Saltwater or Estuarine Crocodile
The Saltwater or Estuarine Crocodile, Crocodylus porosus, is the largest of all existing reptiles. It is found in suitable habitat throughout Southeast Asia and northern Australasia. These are known as “˜salties’ in the Northern territory of Australia. They generally spend the tropical wet season in freshwater swamps and rivers, moving downstream to estuaries in the dry season, and sometimes far out to sea.
Adult male saltwater crocs typically grow to an average of 16 feet long and weigh around 1700 pounds. Some individuals may surpass 20 feet long and can weigh as much as 3700 pounds. In fact this species is capable of growing up to 30 feet long. Females are much smaller than males and typically grow to only 10 feet long.
The saltwater crocodile is an opportunistic predator capable of taking animals up to the size of an adult male water buffalo, either in the water or on dry land. Juvenile crocs are restricted to smaller prey such as insects, amphibians, crustaceans, small reptiles and fish. As it grows, the saltwater croc will increase the size of its prey, although even adult crocs relatively small prey still makes up the majority of its diet.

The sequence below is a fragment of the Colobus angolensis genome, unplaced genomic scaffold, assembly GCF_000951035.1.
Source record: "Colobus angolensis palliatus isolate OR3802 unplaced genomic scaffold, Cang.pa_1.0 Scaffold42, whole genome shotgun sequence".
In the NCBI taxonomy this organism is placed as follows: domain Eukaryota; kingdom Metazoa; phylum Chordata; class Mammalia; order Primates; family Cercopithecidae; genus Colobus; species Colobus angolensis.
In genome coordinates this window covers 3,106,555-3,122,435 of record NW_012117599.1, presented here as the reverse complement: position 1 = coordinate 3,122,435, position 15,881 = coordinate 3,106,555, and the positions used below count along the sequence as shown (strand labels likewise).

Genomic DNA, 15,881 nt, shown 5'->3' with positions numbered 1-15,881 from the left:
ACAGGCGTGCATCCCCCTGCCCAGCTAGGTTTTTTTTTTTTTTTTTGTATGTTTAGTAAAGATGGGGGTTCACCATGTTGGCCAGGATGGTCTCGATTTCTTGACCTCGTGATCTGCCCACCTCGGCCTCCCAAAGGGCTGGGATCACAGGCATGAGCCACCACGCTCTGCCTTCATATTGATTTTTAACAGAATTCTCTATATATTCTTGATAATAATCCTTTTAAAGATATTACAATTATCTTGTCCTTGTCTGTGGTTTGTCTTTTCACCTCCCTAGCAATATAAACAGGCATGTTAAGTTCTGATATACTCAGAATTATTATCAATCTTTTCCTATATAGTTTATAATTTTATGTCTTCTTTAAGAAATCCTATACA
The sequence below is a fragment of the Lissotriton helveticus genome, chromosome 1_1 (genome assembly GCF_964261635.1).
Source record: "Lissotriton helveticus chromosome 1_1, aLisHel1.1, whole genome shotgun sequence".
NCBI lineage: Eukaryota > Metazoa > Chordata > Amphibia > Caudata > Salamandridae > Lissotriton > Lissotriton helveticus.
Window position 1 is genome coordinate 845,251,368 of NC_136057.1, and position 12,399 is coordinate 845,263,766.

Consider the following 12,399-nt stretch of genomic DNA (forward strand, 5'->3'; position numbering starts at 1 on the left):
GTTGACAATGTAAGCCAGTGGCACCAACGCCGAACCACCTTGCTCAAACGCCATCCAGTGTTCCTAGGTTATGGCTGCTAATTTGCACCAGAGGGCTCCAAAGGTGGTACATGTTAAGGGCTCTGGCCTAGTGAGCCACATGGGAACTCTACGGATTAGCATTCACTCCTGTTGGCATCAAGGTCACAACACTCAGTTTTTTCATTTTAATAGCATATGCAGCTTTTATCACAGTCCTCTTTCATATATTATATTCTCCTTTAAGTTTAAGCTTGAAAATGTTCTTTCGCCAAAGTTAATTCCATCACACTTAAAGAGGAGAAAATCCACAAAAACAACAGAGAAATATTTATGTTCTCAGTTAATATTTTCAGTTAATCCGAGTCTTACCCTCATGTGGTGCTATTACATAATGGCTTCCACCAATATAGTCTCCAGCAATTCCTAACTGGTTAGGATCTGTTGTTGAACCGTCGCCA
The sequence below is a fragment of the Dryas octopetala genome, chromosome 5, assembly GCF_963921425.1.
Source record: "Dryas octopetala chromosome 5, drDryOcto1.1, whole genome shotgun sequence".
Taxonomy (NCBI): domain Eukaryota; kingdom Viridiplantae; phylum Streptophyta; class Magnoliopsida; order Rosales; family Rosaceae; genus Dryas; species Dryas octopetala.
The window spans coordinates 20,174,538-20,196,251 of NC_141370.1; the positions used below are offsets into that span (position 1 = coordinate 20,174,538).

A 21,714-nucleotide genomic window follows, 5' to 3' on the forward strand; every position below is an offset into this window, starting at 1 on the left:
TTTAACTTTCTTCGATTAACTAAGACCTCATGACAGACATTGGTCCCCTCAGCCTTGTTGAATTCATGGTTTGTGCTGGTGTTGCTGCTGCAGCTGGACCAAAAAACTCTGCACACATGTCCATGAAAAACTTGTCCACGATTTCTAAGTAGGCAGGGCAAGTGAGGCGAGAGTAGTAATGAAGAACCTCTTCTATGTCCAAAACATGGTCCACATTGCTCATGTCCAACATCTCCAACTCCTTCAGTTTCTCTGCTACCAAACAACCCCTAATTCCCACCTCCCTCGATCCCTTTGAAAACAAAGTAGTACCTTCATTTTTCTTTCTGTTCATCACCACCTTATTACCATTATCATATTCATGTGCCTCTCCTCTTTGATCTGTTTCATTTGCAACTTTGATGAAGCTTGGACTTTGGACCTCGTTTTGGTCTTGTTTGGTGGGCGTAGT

Saltwater crocodile speed underwater can be 12 to 15 miles per hour in short bursts, but when cruising can go 2 to 3 miles. On land it is capable of moving with astonishing speed when required, significantly faster than a race horse in some cases. As an ambush predator, it waits for its prey to get close to the water’s edge before striking without warning. It uses its great strength to drag the animal into the water where it is usually drowned. Sometimes if there are more than one crocodile around, they will dismember the animal before it even has the chance to drown.
The saltwater crocodile is an immensely powerful animal, having the strength to break a large animal’s legs with its tail, drag a fully grown water buffalo into a river, or crush a full-grown bovid’s skull between its jaws. In its most deadly attack, nicknamed the “Death Roll,” it grabs onto the animal and rolls powerfully, which normally snaps the neck or just rips it apart. In one case in Northern Australia in 1939, a prize Suffolk stallion weighing over 1 ton (2,205 lb) was killed, apparently in under a minute, by a large crocodile. It is said that a saltie has been known to kill a Great White Shark of the same size.